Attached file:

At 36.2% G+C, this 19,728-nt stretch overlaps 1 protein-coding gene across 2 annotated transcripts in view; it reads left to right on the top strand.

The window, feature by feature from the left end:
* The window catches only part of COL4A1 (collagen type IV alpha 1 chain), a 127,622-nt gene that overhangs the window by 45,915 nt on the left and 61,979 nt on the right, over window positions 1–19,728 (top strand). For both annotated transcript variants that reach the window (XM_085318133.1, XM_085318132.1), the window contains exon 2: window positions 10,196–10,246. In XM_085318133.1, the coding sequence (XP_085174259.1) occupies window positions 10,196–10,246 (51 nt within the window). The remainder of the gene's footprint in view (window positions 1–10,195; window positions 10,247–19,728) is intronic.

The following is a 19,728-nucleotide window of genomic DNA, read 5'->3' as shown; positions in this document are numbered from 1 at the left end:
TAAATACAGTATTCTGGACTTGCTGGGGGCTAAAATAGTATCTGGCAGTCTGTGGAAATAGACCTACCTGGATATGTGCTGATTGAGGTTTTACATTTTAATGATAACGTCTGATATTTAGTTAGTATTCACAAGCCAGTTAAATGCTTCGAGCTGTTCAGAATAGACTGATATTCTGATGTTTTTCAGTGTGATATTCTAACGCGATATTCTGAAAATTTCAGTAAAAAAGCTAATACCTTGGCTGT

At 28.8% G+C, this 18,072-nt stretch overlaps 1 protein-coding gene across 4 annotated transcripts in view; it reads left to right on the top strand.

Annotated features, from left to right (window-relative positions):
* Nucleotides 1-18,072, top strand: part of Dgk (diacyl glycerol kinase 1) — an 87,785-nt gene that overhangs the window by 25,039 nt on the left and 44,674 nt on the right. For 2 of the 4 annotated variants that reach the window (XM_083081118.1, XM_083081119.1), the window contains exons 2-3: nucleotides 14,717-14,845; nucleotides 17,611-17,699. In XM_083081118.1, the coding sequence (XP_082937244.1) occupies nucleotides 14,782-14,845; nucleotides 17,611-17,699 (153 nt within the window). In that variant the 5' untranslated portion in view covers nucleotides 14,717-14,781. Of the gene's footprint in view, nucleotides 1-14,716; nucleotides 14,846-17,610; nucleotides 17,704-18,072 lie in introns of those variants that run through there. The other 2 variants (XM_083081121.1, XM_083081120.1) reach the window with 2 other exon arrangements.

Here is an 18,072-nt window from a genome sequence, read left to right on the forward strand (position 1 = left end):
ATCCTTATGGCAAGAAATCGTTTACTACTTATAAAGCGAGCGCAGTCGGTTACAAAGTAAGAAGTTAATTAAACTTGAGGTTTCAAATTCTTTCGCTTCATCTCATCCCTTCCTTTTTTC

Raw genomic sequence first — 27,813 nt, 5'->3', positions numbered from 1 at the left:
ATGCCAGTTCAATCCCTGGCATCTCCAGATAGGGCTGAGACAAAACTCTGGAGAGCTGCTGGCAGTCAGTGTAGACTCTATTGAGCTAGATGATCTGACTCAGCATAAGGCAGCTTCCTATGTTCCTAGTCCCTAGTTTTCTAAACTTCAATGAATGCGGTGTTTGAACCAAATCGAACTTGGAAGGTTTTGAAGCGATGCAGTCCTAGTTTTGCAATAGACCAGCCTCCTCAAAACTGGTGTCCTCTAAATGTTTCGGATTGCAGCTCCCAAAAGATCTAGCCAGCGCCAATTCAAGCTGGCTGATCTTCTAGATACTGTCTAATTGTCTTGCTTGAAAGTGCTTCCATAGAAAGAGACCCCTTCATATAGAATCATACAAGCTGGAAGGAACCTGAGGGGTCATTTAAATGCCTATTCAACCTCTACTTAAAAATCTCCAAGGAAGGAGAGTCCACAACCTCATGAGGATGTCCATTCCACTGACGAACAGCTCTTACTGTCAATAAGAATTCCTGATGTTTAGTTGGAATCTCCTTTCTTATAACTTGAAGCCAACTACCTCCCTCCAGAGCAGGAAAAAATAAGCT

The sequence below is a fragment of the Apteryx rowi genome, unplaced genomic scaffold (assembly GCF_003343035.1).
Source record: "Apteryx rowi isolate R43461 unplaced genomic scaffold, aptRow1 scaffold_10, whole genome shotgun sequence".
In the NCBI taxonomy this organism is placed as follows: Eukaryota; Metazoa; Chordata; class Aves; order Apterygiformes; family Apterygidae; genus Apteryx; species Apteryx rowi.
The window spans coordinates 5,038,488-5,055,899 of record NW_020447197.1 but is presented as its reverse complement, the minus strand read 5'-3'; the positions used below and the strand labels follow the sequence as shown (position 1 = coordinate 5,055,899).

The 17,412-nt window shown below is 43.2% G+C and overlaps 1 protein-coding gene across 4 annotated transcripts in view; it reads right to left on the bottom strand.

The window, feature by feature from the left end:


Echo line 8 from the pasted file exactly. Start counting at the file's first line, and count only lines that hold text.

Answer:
* Nucleotides 1-18,072, top strand: part of Dgk (diacyl glycerol kinase 1) — an 87,785-nt gene that overhangs the window by 25,039 nt on the left and 44,674 nt on the right. For 2 of the 4 annotated variants that reach the window (XM_083081118.1, XM_083081119.1), the window contains exons 2-3: nucleotides 14,717-14,845; nucleotides 17,611-17,699. In XM_083081118.1, the coding sequence (XP_082937244.1) occupies nucleotides 14,782-14,845; nucleotides 17,611-17,699 (153 nt within the window). In that variant the 5' untranslated portion in view covers nucleotides 14,717-14,781. Of the gene's footprint in view, nucleotides 1-14,716; nucleotides 14,846-17,610; nucleotides 17,704-18,072 lie in introns of those variants that run through there. The other 2 variants (XM_083081121.1, XM_083081120.1) reach the window with 2 other exon arrangements.